And here's an oddity: All 154 of Shakespeare's Sonnets adapted for the flute:

The improvisations try to capture something of the tuneful, very rhythmic, occasionally rustic "playhouse feeling" of the period, without losing the intimacy of the Poet's "lark ascending" and "black dog" moments. The mellow flute playing is remarkable for its fresh inventiveness and beautiful sonority.


Like as the waves make towards the pebbled shore . . .

We'll begin today with the Bard of Avon. Today is the death day of William Shakespeare. This day is also celebrated as his birthday, but we don't know for certain if that is true. We only know he was baptized on April 26, 1564. We are certain that Shakes died on Apr 23, 1616. Later today, I'll have a couple more posts on Shakespeare and other writers who share death anniversaries on April 23.

But first the Great Shakes.

A couple interviews with contemporary Shakespeareans: Dominic Dromgoole, artistic director of the Globe Theatre, and Michael Boyd, artistic director of the Royal Shakespeare Company. Here's Boyd on the Sonnets, which were published 400 years ago this year (another anniversary!):

Far from being a minority pursuit at the RSC, studying the Sonnets is a core activity, he explains. 'They provide one of main agencies of teaching actors. You can really start to dig into Shakespeare’s habits in miniature with the Sonnets. An awful lot of them are miniature plays. If ever I’m in danger of feeling superficial about the way I read the plays, I go back to the Sonnets and just follow all that filigree thought and layered consideration.

The Telegraph interview with Boyd also includes my new favorite sonnet, number 60, which will be read at Holy Trinity Church in Stratford this Sunday:

Like as the waves make towards the pebbled shore,
So do our minutes hasten to their end;
Each changing place with that which goes before,
In sequent toil all forwards do contend.
Nativity, once in the main of light,
Crawls to maturity, wherewith being crown'd,
Crooked eclipses 'gainst his glory fight,
And Time that gave doth now his gift confound.
Time doth transfix the flourish set on youth
And delves the parallels in beauty's brow,
Feeds on the rarities of nature's truth,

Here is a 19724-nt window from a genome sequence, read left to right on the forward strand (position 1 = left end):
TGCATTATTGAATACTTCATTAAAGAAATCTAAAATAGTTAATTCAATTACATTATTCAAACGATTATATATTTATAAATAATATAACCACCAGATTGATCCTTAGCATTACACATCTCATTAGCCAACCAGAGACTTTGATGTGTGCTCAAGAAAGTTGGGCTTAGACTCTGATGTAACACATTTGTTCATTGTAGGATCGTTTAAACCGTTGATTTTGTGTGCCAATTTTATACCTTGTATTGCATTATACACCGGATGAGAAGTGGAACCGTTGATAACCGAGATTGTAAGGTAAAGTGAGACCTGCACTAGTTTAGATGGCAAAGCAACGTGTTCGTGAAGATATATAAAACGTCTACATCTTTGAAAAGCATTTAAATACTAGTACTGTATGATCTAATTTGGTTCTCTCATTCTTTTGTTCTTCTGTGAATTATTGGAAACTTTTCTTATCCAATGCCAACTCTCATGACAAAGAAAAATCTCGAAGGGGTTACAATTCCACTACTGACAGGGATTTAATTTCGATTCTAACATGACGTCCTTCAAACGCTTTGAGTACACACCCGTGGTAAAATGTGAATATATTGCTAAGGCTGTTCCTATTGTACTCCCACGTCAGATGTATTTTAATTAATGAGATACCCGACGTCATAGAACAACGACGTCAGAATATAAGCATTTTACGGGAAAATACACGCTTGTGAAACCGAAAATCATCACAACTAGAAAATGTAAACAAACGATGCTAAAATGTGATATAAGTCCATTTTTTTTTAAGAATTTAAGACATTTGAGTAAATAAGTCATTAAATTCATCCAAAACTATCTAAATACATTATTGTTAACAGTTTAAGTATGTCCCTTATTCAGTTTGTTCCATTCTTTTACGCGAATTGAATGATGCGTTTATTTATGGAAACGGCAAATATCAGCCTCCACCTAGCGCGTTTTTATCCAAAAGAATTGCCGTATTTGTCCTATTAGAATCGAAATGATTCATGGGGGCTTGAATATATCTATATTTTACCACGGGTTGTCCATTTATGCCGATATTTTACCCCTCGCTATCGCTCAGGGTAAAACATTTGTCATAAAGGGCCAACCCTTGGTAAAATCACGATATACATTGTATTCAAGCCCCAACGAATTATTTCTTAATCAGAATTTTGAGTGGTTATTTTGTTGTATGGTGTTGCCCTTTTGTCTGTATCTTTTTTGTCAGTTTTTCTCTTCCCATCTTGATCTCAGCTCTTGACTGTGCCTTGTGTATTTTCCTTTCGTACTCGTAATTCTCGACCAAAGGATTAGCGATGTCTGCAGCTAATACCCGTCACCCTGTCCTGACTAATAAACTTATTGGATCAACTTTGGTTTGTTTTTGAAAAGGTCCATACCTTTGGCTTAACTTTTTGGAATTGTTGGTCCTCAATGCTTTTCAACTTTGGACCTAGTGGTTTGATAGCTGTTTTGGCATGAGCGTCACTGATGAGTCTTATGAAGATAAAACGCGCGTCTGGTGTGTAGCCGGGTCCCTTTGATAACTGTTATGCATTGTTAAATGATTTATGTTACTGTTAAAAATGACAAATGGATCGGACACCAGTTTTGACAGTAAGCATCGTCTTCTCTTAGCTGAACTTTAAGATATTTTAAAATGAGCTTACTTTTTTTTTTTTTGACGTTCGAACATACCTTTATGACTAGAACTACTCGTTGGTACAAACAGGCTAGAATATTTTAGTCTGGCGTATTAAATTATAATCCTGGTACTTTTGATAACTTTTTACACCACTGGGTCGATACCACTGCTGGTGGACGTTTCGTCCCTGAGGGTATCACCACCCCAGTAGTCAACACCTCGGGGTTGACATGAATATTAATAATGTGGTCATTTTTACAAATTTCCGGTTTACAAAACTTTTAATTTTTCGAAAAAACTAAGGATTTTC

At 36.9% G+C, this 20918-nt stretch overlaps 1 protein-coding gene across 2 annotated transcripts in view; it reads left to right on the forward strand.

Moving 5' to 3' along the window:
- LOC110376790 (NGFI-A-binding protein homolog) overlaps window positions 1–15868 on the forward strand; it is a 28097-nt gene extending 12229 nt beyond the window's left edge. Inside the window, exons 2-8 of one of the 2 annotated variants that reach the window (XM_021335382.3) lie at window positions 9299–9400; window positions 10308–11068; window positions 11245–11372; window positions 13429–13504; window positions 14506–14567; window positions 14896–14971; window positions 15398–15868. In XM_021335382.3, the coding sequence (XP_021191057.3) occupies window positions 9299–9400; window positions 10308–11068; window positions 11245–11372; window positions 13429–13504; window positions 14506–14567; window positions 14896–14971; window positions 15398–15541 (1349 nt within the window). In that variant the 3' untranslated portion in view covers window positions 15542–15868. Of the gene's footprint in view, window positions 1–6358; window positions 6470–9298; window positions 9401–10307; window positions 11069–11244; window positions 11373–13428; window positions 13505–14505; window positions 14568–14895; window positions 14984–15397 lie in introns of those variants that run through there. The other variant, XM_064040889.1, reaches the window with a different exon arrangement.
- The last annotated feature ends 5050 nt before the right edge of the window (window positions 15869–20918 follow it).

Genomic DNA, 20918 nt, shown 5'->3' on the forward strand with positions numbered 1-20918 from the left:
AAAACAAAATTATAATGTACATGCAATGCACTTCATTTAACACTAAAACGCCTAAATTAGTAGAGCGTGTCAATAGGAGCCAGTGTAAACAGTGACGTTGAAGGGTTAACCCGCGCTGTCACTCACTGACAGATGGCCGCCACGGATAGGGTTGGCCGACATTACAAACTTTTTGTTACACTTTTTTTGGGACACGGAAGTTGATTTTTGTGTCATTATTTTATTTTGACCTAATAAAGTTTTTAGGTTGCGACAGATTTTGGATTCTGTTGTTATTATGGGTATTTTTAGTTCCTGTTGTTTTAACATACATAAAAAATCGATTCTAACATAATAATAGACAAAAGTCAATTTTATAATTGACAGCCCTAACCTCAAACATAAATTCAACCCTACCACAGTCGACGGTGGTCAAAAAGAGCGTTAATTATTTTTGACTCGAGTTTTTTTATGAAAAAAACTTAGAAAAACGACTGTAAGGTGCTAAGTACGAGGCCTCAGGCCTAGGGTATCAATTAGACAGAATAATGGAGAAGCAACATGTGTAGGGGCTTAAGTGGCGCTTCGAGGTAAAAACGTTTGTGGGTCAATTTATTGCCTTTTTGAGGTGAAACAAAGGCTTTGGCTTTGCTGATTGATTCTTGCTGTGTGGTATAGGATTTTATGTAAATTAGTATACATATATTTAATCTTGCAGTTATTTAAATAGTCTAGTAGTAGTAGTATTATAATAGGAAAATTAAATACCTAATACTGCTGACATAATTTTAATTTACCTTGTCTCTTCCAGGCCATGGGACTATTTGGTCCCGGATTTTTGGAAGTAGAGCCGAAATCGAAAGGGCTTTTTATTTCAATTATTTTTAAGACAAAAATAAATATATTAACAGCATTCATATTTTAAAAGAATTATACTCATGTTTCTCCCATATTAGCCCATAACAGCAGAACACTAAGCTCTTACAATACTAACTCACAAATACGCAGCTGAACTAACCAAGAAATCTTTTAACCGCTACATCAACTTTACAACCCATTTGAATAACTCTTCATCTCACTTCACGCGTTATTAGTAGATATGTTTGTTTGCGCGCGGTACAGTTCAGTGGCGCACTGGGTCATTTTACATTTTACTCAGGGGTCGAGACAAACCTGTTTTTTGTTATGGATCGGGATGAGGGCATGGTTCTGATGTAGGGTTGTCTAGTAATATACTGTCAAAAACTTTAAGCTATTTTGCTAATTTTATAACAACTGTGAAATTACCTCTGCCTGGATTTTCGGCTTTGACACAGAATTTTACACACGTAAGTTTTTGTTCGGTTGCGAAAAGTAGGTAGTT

And nothing stands but for his scythe to mow:
And yet to times in hope my verse shall stand,
Praising thy worth, despite his cruel hand.


The Janeites

Austen's tiny writing deskIn "Jane Addiction" in The National, Peter Terzian reviews Clare Harman's Jane's Fame: How Austen Conquered the World:

Our obsession with Jane Austen has turned a dark corner. February brought news of a new book titled Pride and Prejudice and Zombies, which splices Austen’s original text with scenes where, according to the publisher’s website, Elizabeth Bennet “wages war against hordes of flesh-eating undead”. Weeks later, word came that a film called Pride and Predator, in which a space alien claws up Regency England, was in preproduction, to be scored by Elton John. The forthcoming Jane Bites Back is the first book of a proposed series that imagines the early 19th-century novelist as a vampire, now 200 years old and ticked off at the profitable Austen industry.

Terzian mentions a Rudyard Kipling short story entitled "The Janeites" about a WWI vet reminiscing about the secret Austen society of his battalion. Members would give certain passwords related to the novels and receive Turkish cigarettes in return (I propose this practice be reinstated) and would chalk character names on their artillery guns. When one of the soldiers claims that Jane never had children, the other responds (in his cockney dialect):

“Pa-hardon me, gents,” Macklin says, “but this is a matter on which I do ‘appen to be moderately well-informed. She did leave lawful issue in the shape o’ one son; an’ ‘is name was ‘Enery James.”

James Heldman writes about his discovery of Kipling's story along with a cheeky poem about Jane in Heaven, "Jane's Marriage" for the Austen Society of North America. Heldman observes, "But the principal secret society in the story is made up of Humberstall and his four companions in combat whose devotion to Jane Austen gives them a common bond of civilization and humanity in the face of the demoralization of war." It's this same kind of thrill that, I think, still unites many Janeites, although for them, modern culture is substituted for The Great War.

Kipling's "The Janeites" and his poem "Jane's Marriage."

‘Well, as pore Macklin said, it’s a very select Society, an’ you’ve got to be a Janeite in your ’eart, or you won’t have any success. An’ yet he made me a Janeite! I read all her six books now for pleasure ‘tween times in the shop; an’ it brings it all back—down to the smell of the glue-paint on the screens. You take it from me, Brethren, there’s no one to touch Jane when you’re in a tight place. Gawd bless ‘er, whoever she was.’